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Electric arcing can produce temperatures as high as 35,000°F – nearly four times as hot as the surface of the sun.

Arc Flashes – they’re brighter and hotter than the sun, louder than a jet, and capable of creating arc blasts that could send metal debris flying at over 700 miles per hour. Determining the maximum energy associated with an arc flash requires complex calculations and advanced computer programs – and even then, experts still disagree on the actual explosive capabilities of an arc flash when applied to an actual jobsite setting There is one thing all experts will agree on, though – it’s extremely hazardous to be anywhere near an arc flash when it occurs.

Electric arcing can produce temperatures as high as 35,000°F – nearly four times as hot as the surface of the sun. Even though this intense heat can last for just a fraction of a second, it’s enough time to cause severe burns, potential hearing loss, blindness, skin damage from blasts of molten metal and copper, lung damage and blast injuries from shrapnel, and even death.

All of this is why the Occupational Safety and Health Administration (OSHA®), the Institute of Electrical and Electronics Engineers (IEEE), and the National Fire Protection Association have drawn up three major industry standards associated with arc flash:

  • OSHA 29 Code of Federal Regulations Part 1910 Subpart S
  • ​NFPA 70E
  • EEE Standard 1584

​NFPA 70E in particular has been influential in directing safety related practices and maintenance requirements for jobsites that have the potential of arc flash incidents.

But despite the effectiveness of these requirements, there remains the unfortunate fact that arc flash is unpredictable. In a report by the IEEE, the organization stated, “Workers and equipment may be at risk from electrical arc, even at times when codes, standards, and procedures are seemingly adequately addressed” and that “workers should ‘assume the worst’ and use available personal protective equipment.” Simply put – the unpredictable nature of arc flash accidents is why it is so important to know about them and stay away from dangerous situations.

The Impact on Your Crew & Company

According to OSHA standards, an arc flash incident only needs to be reported if (A) A fatality occurs or (B) Three or more employees require hospitalization. With that in mind, it’s not a stretch to assume that current data does not capture the full landscape of arc flash risks and incidents occurring each day. This inconsistent reporting practice has led to a wealth of conflicting data on the frequency of arc flash accidents, with figures ranging from 5 – 10 per day to 30,000 per year. These reports also estimate that those incidents result in an average annual total of 7,000 burn injuries, 2,000 hospitalizations, and 400 fatalities per year. In fact, according to the Bureau of Labor Statistics about 80% of these incidents involve “qualified workers,” showing that even trained experts can get hurt – another reminder of the unpredictable nature of arc flash.

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The direct monetary costs to your injured crew member and the indirect monetary costs for your company? They’re numerous.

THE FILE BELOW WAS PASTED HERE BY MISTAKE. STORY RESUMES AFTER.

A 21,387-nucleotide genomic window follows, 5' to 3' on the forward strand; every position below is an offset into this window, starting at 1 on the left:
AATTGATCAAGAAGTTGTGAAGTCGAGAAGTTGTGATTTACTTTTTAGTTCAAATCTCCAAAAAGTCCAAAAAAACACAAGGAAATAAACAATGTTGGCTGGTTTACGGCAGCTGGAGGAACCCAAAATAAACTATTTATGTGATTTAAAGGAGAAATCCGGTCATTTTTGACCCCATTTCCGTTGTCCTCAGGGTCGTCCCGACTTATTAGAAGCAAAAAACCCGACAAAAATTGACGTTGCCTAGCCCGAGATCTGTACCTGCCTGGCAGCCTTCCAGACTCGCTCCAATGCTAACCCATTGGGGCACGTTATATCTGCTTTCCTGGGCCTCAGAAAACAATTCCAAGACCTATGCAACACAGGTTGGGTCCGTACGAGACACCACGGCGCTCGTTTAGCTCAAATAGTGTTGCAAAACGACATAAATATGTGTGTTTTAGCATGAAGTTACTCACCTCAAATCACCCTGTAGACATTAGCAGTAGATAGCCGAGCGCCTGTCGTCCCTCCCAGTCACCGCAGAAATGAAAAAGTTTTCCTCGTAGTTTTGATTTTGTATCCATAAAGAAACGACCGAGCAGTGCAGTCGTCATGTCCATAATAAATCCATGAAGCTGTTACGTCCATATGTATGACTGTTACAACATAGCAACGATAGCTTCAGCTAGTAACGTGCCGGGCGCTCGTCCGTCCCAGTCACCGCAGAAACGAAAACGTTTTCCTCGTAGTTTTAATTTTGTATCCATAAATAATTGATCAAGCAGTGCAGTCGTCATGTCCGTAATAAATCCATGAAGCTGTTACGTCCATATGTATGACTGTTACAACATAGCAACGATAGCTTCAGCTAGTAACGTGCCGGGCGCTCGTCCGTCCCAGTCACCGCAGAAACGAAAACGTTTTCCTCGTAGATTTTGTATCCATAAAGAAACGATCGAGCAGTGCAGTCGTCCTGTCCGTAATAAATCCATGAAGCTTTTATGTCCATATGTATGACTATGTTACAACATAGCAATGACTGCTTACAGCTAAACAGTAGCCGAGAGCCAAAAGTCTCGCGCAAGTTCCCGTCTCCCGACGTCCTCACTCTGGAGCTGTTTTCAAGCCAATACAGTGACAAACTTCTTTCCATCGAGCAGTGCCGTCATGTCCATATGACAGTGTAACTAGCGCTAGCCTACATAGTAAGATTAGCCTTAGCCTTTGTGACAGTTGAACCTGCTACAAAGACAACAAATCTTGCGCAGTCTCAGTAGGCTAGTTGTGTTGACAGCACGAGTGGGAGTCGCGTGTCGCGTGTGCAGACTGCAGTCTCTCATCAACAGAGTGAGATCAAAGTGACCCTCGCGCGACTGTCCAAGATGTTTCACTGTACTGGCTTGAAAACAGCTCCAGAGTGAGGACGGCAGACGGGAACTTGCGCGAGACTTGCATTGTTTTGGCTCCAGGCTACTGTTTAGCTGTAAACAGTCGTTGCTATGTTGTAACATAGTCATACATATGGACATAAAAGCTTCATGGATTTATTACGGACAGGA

Direct Monetary Costs – Includes medical treatment and rehabilitation, workers compensation, cost of accident investigation, and downtime/loss of production.

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Indirect Monetary Costs – Such as legal costs and judgments related to litigation, potential fines, increased insurance premiums, repair costs, and the cost of replacement workers.

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The Safest Solution – Cutting Conductors from a Distance

With all this data considered, the goal for any arc flash mitigation technique is to reduce contact with conductor being cut as much as reasonably possible. PPE and proper training are critical for protection but, as detailed earlier, an arc flash accident can still occur despite the preparation and expertise of those involved. Historically, the methods to make a cut on a potentially live conductor have tried to create space between the worker and the cut, but ultimately these methods don’t safely distance workers enough. The most common method – utilizing a hydraulic pump – in theory protects workers from any potential conductive path. However, if debris got into the hydraulic pump’s hose it’s possible that the conductive path could still be intact. In addition, most hydraulic pumps still require that users physically press the button to operate them, thus maintaining the physical connection between the worker and the live line.

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Since the company began in 1924, Milwaukee Tool has led the industry in developing innovative solutions that deliver increased productivity and unmatched durability. Whether it is through our world-leading M12™ and M18™ cordless systems, the ground-breaking performance of our M12 and M18 FUEL™ products, jobsite lighting, time-saving accessories, or innovative hand tool and storage products, we are dedicated to delivering a continuous flow of advanced, trade-specific solutions. We have taken the time to understand our users’ needs and develop PPE from the ground up, delivering hard hats that allow users to adapt to each job and safety glasses that can be worn all day with lasting fog-free lenses. MILWAUKEE® is focused on creating innovative solutions that won’t slow users down, helping them stay safe and stay productive on the jobsite. 

 

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